Carob Syrup

Carob Syrup (9) (Small)

With September`s foot well and truly in the door, I can discern discrete signs of the Summer`s strong hold loosing it`s firm grip, bringing ever so slightly cooler evenings, a long awaited relief as the result.

Many seasonal jobs await us this time of the year. One, particularly enjoyable, is the harvesting of the carob pod and preparation of it`s precious syrup and flour.  Produce too good to be ignored, and should you be unaware of the nutritional benefits of this humble little pod, then perhaps it`s time to get to know it better, here.  Especially interesting for those looking to boost their immune system, raise calcium levels, lower cholesterol, aid digestion, and potentially lose weight.  This largely overlooked produce, sits with pride of place on my shelf, begrudgingly shared with others.

Late August, early September, when the pods are at their best, ripest stage, they are found strewn, carpet like, around the base of the tree.  I love to just sit beneath the tree, where the earthy, ambrosial, sweet scent, fills my nostrils, forging a similar anticipation a child may hold for a bag of sweeties or an icecream.

Gathering them as they have fallen is the easiest way to harvest, but the more ardent can tap them from the trees with a long cane.  They fall easily, and if you`re prepared with your netting laid below the tree, then the task is made simpler.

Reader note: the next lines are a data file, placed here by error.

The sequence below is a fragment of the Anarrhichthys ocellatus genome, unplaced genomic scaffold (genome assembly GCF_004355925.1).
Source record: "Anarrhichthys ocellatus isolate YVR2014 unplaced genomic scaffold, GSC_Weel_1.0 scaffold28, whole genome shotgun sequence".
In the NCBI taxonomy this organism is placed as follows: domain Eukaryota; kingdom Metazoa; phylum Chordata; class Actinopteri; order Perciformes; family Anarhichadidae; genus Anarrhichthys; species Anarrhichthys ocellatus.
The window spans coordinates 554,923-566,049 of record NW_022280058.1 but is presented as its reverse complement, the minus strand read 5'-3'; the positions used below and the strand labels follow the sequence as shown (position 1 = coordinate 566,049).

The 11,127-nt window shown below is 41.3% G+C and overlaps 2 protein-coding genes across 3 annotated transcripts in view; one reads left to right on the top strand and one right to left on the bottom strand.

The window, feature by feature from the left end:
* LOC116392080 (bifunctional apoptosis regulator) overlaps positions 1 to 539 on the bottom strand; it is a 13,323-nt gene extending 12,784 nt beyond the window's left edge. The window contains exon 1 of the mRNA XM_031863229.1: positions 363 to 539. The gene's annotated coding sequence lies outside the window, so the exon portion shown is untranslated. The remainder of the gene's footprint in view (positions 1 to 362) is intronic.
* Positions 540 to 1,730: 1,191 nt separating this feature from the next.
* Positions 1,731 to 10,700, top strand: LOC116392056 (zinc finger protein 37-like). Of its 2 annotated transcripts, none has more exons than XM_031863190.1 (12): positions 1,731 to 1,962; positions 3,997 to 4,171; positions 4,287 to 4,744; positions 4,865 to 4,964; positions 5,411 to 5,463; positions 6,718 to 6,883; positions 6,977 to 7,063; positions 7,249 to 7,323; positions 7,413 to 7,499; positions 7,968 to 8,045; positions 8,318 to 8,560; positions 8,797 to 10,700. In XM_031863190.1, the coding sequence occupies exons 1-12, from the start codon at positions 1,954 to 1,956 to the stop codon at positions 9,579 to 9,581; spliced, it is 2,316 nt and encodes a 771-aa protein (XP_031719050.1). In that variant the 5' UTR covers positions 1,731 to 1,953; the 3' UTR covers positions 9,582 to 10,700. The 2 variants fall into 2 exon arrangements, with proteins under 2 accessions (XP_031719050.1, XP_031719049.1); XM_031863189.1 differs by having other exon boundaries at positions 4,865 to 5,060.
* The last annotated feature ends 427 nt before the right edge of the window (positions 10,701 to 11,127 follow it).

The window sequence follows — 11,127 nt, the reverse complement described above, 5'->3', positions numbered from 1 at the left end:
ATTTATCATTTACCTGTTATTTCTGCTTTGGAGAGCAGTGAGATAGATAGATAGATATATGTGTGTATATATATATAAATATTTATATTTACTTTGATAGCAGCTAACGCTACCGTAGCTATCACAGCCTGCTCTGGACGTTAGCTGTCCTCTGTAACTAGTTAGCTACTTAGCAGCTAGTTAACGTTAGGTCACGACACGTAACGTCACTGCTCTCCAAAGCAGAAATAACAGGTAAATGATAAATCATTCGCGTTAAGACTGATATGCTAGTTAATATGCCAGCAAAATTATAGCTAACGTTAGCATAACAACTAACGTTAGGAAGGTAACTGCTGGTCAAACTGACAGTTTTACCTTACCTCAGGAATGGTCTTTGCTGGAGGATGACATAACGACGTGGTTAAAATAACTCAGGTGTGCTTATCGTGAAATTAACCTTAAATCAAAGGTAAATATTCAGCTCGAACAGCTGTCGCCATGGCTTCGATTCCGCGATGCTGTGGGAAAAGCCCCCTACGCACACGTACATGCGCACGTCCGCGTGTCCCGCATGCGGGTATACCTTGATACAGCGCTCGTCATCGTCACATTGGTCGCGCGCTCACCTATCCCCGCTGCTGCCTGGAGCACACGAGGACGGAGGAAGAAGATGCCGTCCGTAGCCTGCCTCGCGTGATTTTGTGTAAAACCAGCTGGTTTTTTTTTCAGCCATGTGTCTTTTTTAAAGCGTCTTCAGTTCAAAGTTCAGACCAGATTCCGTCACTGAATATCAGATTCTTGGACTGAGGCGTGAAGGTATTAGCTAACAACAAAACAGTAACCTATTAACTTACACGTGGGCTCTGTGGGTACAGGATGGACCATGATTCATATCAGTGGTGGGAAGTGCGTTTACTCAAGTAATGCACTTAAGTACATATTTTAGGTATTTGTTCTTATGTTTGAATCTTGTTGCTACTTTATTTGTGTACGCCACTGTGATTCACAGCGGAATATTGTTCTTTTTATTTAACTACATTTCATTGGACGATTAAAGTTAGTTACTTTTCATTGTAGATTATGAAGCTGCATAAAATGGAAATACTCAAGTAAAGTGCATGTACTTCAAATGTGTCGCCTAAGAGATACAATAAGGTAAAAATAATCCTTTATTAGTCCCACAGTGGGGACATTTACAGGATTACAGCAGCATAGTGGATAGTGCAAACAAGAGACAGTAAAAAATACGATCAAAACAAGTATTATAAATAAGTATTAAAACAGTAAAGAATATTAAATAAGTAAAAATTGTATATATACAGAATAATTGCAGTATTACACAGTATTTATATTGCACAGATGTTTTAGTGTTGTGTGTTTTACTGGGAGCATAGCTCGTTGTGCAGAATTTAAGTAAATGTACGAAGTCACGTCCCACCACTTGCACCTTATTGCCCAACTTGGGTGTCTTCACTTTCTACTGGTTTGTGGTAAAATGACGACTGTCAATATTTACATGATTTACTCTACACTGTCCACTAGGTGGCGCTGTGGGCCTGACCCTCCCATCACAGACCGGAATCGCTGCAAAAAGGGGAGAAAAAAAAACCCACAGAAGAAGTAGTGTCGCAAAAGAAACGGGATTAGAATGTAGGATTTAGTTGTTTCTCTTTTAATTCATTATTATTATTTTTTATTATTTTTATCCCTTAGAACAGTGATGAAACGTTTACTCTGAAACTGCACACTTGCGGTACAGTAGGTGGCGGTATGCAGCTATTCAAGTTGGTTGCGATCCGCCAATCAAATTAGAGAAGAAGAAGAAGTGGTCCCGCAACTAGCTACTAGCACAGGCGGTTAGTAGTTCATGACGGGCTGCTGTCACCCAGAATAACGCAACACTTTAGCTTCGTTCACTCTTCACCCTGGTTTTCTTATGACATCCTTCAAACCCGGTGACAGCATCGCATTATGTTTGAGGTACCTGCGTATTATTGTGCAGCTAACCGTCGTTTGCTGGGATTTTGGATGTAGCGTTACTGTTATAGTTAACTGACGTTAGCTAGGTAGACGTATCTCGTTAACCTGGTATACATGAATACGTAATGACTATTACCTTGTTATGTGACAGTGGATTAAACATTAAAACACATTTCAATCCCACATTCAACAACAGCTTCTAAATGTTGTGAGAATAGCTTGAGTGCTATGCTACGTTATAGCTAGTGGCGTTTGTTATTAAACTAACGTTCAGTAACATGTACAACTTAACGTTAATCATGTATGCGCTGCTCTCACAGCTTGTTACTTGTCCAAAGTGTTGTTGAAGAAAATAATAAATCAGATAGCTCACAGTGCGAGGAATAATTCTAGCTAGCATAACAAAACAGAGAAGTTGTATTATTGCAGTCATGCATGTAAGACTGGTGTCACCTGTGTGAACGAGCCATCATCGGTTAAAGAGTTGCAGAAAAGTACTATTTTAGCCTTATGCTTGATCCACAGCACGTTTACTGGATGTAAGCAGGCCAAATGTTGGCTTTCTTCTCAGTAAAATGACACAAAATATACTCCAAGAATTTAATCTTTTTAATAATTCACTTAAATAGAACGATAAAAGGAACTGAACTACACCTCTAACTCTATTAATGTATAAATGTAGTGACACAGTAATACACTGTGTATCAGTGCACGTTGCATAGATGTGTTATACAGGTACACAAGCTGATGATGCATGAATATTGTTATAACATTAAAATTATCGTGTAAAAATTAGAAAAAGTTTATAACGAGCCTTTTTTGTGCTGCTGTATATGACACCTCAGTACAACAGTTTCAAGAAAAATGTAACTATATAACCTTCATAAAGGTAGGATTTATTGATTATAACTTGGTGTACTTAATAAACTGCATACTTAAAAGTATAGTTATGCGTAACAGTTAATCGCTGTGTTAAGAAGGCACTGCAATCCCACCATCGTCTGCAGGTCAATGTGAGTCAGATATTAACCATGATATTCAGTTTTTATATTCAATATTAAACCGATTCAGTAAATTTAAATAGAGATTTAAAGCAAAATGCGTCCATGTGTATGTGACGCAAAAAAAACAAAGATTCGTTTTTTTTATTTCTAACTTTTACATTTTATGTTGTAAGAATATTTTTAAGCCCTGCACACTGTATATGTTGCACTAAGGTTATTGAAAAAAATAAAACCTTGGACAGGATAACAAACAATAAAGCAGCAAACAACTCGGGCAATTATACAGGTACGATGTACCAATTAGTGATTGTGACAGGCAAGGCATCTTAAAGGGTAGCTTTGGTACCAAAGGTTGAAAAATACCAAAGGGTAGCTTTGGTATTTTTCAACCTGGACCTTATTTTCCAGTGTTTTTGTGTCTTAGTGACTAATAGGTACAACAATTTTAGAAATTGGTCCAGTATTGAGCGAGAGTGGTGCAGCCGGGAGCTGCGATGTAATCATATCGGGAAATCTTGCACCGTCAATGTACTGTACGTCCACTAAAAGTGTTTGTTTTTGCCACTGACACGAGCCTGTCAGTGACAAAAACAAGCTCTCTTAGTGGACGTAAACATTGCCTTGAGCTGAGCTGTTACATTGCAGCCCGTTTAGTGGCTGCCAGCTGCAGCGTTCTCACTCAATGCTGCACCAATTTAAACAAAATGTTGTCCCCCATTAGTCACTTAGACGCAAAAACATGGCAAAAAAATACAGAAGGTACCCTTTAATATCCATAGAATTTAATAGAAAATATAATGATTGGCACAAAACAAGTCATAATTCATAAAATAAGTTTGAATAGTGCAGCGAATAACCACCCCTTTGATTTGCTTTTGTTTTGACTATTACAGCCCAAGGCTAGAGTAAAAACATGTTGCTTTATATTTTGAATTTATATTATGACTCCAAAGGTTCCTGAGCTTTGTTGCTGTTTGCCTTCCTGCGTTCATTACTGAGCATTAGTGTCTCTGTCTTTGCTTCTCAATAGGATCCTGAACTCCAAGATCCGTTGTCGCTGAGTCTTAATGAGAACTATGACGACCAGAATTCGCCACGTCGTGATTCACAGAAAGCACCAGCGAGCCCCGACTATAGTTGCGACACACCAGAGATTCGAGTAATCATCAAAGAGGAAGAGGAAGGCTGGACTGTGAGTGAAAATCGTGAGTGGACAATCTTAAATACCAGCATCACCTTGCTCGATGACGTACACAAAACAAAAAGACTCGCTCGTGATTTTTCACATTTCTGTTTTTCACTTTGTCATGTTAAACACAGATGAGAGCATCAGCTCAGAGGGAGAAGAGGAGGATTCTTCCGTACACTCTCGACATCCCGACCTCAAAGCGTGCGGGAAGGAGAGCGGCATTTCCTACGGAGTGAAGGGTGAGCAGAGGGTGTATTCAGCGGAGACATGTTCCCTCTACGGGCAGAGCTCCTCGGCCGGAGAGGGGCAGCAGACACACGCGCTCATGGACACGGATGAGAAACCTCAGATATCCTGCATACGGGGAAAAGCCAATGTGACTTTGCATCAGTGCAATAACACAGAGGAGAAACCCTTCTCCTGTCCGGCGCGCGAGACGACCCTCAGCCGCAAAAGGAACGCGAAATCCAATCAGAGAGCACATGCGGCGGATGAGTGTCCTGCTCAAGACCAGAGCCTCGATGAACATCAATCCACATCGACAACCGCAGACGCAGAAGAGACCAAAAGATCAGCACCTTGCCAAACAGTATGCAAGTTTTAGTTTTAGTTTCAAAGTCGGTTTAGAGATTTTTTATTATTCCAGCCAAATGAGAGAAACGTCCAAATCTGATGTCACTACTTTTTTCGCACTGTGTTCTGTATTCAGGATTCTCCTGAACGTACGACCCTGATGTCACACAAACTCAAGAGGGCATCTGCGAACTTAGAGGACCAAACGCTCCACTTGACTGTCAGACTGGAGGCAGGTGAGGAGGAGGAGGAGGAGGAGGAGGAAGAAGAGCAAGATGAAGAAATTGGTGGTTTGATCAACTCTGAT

Carob Syrup (11) (Small)

Traditionally, the syrup is made on an open fire cooking area, such as an indoor fireplace or alternatively, outdoors, in a specially adapted cooking area (παρασιά).  Wood, being the source of fuel.  Although the syrup can be made on the oven hotplate successfully, I think the process is made special outdoors on the wood fire, not to mention the woody smoke enhancing the flavour of the syrup.

Once the harvest is in, select the fattest, cleanest carobs, discarding any with worm holes or nibbles from rodents.  You`ll need a pair of pliers and a large saucepan.  I am fortunate in that I own a true Cretan iron cooking pot (τσικάλι η τσουκάλι), which I use for this procedure.


To obtain a reasonable quantity of syrup, you should collect at least 8 to 10 kilos of pods.  Wash the carobs under running water.  Using the pliers, break the pods into chunks.  This aids the release of the syrup.  Put into the saucepan and cover with water, leaving a good 10 cms excess over the pods.  Place on the heat and bring to the boil.  Leave to boil for at least 20 to 30 minutes and remove from the heat.  Leave to stand overnight.  Strain the pods from the water, using a fine netting to catch the grainy remnants.  If you wish to make carob flour (χαρουπάλευρο), lay out the broken pods to dry in the sun, covered of course with netting.  I`ll cover the process for this on another page.

Carob Syrup (12) (Small)

Once you have your strained carob water, place on to the heat and begin boiling.  The heat should not be too fierce, but just enough to keep it bubbling gently. When foam begins to develop on the surface, it`s a sign that you`re nearing the end of the procedure. Remove the foam with a slotted spoon as it develops, but keep the syrup on the heat.  Check the consistency periodically by dripping a tiny amount onto a cold plate, allowing it to cool.  It won`t set, but should have the consistency of runny honey.

Carob Syrup (5) (Small)

The procedure can take up to 2 to 3 hours for the liquid to reduce sufficiently to get to this stage. Remove from the heat, allow to cool and bottle up into sterilized bottles.

Carob Syrup (Small)